There are some experiences that trigger memories of times long gone in faraway places.

The smell of rain hitting parched earth covered in dead gum leaves is one that transports me back to childhood, to a time when we lived in a hamlet named Terowie. It’s still on the map but most of what I remember of the place is now gone into the shadowy world of history.

For a nine-year-old boy, it was a place of magic.

Steam trains breathed hot steam and smoke as they shunted goods wagons to and fro in the railway yards across the road from our house.

It was a place of hot summer days and freezing summer nights.

A place of cold winters with very little rain.

A place where all fresh water came from the sky and was stored in a huge underground tank.

When it did rain, the dry ground littered with fallen leaves from the gum trees in our backyard gave off a wonderful odour.

Whenever I smell that odour these days I am transported back to those carefree days of boyhood.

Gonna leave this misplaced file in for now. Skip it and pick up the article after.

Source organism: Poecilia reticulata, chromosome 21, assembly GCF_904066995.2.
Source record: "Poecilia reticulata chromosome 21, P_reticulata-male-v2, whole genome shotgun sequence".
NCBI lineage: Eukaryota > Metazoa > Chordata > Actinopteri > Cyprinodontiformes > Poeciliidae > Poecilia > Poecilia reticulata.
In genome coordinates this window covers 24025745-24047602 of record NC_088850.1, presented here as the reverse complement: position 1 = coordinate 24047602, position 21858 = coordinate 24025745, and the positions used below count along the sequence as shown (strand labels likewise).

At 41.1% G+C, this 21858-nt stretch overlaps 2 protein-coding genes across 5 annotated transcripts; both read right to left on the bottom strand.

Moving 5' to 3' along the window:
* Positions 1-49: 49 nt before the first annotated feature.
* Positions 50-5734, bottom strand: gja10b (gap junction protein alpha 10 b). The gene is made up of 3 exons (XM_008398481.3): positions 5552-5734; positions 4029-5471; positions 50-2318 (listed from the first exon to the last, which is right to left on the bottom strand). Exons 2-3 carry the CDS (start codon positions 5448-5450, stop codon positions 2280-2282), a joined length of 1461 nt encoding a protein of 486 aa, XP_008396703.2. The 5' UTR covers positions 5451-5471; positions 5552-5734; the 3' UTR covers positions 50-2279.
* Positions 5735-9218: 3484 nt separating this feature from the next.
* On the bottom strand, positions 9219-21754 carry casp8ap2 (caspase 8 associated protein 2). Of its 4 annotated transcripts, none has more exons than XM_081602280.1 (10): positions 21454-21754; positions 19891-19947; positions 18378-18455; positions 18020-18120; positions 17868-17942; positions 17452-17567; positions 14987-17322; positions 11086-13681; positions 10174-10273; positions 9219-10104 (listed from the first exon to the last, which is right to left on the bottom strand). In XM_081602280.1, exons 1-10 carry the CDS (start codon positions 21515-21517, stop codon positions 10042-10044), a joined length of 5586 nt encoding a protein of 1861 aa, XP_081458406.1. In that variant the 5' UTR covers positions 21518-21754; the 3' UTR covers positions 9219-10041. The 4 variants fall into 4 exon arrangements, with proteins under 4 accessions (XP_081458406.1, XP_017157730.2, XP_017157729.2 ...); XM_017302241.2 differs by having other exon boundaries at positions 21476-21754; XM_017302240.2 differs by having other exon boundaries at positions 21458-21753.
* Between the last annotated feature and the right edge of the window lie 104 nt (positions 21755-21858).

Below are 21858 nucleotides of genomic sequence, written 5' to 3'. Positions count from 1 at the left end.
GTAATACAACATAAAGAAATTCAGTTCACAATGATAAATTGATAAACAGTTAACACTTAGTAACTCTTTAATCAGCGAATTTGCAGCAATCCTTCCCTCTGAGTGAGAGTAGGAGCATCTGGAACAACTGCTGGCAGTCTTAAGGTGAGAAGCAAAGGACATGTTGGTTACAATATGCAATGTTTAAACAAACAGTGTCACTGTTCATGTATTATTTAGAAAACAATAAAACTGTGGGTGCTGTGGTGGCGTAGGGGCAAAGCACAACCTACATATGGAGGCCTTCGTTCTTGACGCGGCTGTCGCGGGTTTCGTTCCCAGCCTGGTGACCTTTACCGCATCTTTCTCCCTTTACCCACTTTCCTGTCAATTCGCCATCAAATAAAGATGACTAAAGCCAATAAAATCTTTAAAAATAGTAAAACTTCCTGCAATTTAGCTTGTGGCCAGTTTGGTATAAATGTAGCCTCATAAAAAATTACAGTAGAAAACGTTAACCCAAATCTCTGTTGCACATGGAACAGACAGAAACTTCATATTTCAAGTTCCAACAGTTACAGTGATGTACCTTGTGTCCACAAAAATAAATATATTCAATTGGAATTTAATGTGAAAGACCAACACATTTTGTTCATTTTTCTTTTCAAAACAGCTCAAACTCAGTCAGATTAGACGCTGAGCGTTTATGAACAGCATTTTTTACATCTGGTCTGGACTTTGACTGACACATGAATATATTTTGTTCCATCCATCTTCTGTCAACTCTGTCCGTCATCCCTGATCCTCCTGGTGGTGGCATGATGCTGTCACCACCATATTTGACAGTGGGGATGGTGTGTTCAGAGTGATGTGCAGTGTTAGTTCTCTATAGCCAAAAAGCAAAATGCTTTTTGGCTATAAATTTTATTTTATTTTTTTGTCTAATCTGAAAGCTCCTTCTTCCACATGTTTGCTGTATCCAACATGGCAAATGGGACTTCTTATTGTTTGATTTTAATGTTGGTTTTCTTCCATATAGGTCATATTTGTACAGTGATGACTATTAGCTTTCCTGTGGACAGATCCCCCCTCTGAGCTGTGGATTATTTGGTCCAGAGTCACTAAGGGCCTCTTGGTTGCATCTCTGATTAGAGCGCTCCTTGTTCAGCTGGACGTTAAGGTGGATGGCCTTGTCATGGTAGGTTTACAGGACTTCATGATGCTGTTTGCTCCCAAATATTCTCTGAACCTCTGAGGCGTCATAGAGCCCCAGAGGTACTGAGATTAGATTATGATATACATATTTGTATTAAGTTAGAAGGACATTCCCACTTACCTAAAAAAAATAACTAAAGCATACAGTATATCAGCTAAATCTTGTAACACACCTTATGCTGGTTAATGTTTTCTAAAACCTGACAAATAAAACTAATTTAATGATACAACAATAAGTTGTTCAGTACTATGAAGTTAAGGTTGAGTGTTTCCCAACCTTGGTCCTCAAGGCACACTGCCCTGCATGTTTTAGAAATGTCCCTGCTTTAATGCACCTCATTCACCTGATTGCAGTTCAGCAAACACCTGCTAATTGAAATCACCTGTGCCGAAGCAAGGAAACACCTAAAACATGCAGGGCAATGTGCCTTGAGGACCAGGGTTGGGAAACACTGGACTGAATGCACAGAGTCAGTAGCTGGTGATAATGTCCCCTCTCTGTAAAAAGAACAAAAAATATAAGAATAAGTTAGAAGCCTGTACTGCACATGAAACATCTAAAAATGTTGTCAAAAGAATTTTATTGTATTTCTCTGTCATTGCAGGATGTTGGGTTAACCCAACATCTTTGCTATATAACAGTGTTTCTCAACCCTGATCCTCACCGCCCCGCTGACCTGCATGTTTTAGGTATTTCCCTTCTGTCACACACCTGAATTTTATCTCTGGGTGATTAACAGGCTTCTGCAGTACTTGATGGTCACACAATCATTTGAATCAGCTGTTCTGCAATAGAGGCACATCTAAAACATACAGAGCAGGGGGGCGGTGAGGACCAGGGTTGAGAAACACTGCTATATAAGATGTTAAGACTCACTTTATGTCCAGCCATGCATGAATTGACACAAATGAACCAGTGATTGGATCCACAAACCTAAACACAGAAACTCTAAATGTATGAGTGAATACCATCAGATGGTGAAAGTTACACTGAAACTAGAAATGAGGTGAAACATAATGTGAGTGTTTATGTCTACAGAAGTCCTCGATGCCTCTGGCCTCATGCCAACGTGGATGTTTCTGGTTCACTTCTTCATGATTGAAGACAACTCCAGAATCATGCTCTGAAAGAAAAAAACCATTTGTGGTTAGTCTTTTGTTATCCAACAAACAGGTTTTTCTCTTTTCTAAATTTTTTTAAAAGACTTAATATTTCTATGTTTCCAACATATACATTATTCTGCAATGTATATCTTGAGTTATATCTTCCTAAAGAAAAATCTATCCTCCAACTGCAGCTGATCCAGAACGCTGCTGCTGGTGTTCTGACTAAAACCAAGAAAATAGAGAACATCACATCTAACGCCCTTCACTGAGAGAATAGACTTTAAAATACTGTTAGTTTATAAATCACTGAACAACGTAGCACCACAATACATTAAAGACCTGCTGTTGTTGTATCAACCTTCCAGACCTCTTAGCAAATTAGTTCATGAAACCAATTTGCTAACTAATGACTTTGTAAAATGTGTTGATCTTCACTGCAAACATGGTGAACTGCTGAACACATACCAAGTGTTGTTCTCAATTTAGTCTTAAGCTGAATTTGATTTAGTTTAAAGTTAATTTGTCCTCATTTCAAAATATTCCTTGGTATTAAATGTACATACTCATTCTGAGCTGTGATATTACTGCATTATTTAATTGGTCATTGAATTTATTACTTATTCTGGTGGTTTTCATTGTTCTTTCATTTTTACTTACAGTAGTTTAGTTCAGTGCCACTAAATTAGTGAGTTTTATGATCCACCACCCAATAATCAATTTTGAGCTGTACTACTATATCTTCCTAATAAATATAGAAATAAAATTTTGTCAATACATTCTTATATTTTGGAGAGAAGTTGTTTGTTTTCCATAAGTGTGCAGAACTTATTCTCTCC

Leaves on path

I often wonder how kids that grow up in city apartment buildings ever come to any appreciation of nature and her cycles.

My own sons grew up in suburbia, in a house with a tree-filled garden and within walking distance of a nearby park, populated with majestic gum trees, with a river running through it. So much water and so many trees, even they have no concept of living in a landscape of drought.

I have stood at the window, looking out over the concrete jungle we call Manhattan, and watched the rain fall. No magic smell of rain hitting parched earth there.

Perhaps I should try Arizona the next time I visit.

Thanks for dropping by, Peter.

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